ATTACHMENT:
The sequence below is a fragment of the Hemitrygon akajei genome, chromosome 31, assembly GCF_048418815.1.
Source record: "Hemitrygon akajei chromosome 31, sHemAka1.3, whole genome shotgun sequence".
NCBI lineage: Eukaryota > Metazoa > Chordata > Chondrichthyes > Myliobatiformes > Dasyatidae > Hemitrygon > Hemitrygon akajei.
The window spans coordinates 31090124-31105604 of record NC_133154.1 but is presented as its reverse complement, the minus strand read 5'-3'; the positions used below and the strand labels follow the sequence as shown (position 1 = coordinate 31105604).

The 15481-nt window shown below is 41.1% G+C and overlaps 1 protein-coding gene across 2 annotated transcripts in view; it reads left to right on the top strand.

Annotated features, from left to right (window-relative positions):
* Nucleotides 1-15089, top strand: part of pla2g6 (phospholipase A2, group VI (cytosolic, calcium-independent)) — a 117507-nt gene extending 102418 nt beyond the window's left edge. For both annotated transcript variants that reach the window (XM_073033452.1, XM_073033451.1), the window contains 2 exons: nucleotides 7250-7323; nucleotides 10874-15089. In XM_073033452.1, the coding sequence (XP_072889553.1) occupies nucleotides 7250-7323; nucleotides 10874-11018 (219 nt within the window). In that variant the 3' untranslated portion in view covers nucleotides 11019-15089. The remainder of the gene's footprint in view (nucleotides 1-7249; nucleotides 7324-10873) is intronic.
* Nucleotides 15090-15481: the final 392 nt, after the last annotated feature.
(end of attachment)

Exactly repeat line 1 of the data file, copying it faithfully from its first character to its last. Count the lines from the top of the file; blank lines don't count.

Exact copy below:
The sequence below is a fragment of the Hemitrygon akajei genome, chromosome 31, assembly GCF_048418815.1.